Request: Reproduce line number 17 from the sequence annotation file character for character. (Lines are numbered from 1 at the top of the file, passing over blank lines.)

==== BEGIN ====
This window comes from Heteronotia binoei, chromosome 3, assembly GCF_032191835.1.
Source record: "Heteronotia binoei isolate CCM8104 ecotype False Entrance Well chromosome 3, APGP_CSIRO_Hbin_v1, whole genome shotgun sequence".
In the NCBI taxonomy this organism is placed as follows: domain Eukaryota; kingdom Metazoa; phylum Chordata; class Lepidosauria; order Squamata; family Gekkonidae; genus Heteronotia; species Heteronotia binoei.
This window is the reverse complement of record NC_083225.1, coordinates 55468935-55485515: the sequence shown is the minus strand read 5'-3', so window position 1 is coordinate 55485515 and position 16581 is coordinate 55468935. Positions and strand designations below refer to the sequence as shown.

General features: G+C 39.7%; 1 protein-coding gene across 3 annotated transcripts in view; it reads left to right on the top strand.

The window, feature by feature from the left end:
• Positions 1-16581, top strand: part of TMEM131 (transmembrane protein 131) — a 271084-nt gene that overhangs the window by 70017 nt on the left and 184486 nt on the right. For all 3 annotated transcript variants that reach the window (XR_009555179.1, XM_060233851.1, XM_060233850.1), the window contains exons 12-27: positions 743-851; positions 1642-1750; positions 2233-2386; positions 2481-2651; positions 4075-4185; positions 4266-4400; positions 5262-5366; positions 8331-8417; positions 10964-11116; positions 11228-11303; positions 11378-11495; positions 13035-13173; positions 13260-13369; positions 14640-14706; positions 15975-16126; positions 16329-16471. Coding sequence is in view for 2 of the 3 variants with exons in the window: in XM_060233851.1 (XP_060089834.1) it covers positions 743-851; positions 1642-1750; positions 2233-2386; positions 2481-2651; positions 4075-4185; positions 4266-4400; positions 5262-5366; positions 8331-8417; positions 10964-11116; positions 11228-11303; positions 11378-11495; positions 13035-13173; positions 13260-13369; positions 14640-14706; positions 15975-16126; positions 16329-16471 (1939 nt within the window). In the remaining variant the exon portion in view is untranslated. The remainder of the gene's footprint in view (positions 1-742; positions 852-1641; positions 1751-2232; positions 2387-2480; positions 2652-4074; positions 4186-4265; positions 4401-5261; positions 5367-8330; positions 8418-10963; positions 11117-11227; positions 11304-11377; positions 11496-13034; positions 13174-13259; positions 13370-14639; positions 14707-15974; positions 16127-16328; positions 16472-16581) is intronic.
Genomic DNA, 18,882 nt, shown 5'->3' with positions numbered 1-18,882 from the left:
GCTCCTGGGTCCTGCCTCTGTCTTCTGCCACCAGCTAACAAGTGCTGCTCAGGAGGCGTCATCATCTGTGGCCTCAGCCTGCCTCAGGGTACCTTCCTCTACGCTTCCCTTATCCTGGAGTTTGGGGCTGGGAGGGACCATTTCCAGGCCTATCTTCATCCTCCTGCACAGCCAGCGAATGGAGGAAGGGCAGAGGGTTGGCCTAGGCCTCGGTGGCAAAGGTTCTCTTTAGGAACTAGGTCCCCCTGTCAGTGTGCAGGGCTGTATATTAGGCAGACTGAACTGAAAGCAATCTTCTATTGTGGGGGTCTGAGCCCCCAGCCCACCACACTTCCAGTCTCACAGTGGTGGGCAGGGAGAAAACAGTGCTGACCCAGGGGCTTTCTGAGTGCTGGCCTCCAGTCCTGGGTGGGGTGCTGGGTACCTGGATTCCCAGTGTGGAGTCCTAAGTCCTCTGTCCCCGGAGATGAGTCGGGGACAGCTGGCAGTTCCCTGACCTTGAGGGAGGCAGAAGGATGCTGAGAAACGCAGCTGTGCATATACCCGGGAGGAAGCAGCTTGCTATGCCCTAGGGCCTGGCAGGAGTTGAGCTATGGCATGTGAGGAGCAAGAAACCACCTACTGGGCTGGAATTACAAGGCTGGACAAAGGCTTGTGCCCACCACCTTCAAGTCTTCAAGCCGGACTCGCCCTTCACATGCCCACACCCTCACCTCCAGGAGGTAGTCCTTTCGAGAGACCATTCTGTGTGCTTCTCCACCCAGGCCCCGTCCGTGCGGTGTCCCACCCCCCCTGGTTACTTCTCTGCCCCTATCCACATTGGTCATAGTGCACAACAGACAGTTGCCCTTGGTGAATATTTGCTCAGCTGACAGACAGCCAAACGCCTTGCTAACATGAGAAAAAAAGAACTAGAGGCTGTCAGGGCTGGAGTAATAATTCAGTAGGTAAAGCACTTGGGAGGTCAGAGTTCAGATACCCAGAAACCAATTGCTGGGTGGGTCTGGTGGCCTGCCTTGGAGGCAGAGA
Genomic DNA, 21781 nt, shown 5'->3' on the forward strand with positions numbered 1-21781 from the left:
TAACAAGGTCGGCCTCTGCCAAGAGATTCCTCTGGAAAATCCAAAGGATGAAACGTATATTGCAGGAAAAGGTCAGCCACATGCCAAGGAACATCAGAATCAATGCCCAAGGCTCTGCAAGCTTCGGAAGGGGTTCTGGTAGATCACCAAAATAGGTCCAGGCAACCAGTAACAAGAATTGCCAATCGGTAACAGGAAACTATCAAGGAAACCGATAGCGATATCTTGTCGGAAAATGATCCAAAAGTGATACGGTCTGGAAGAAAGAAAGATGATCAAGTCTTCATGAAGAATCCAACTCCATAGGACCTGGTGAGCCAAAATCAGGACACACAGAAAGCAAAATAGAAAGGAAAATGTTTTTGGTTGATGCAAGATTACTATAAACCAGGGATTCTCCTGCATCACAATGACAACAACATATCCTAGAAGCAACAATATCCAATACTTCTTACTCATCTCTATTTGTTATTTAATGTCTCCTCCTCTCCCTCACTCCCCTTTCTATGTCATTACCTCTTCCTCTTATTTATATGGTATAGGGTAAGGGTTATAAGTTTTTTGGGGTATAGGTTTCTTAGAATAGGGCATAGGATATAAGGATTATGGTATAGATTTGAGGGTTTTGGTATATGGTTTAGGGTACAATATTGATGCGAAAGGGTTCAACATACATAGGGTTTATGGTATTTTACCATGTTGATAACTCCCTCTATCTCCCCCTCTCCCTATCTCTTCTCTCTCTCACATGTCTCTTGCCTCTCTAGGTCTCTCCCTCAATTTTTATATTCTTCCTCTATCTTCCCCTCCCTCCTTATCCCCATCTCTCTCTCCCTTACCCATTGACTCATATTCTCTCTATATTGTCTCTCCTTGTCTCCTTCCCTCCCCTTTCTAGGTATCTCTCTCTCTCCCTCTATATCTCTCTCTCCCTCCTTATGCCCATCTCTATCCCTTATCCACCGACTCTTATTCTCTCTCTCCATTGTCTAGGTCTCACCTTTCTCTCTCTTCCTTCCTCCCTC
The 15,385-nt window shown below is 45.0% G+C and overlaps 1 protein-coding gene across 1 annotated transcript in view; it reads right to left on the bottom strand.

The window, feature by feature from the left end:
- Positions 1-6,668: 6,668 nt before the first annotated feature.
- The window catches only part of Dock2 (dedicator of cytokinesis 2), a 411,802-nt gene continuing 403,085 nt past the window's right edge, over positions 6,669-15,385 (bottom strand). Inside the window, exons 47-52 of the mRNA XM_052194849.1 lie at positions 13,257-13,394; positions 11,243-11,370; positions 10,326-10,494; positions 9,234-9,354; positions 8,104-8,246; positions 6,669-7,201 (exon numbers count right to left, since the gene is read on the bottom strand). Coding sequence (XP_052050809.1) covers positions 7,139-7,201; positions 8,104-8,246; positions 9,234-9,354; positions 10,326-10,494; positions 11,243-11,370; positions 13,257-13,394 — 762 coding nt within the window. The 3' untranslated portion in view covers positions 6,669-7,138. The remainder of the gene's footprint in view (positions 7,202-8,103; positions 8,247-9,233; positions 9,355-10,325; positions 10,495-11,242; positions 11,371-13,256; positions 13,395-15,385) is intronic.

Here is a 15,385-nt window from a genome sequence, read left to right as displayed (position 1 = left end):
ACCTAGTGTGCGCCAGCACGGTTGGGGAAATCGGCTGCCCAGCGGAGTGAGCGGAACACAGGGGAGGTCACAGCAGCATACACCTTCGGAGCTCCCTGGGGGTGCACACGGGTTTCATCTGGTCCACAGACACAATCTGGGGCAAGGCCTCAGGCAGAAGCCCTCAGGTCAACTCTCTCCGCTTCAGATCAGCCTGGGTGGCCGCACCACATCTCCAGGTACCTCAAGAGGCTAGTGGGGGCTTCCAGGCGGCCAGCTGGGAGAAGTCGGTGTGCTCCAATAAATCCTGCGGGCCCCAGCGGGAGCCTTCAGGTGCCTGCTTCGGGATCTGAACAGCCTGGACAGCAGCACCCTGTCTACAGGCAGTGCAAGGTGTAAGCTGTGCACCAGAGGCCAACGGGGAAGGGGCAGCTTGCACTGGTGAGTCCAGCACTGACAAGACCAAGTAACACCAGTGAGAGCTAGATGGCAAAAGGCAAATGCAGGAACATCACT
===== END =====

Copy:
ACCTAGTGTGCGCCAGCACGGTTGGGGAAATCGGCTGCCCAGCGGAGTGAGCGGAACACAGGGGAGGTCACAGCAGCATACACCTTCGGAGCTCCCTGGGGGTGCACACGGGTTTCATCTGGTCCACAGACACAATCTGGGGCAAGGCCTCAGGCAGAAGCCCTCAGGTCAACTCTCTCCGCTTCAGATCAGCCTGGGTGGCCGCACCACATCTCCAGGTACCTCAAGAGGCTAGTGGGGGCTTCCAGGCGGCCAGCTGGGAGAAGTCGGTGTGCTCCAATAAATCCTGCGGGCCCCAGCGGGAGCCTTCAGGTGCCTGCTTCGGGATCTGAACAGCCTGGACAGCAGCACCCTGTCTACAGGCAGTGCAAGGTGTAAGCTGTGCACCAGAGGCCAACGGGGAAGGGGCAGCTTGCACTGGTGAGTCCAGCACTGACAAGACCAAGTAACACCAGTGAGAGCTAGATGGCAAAAGGCAAATGCAGGAACATCACT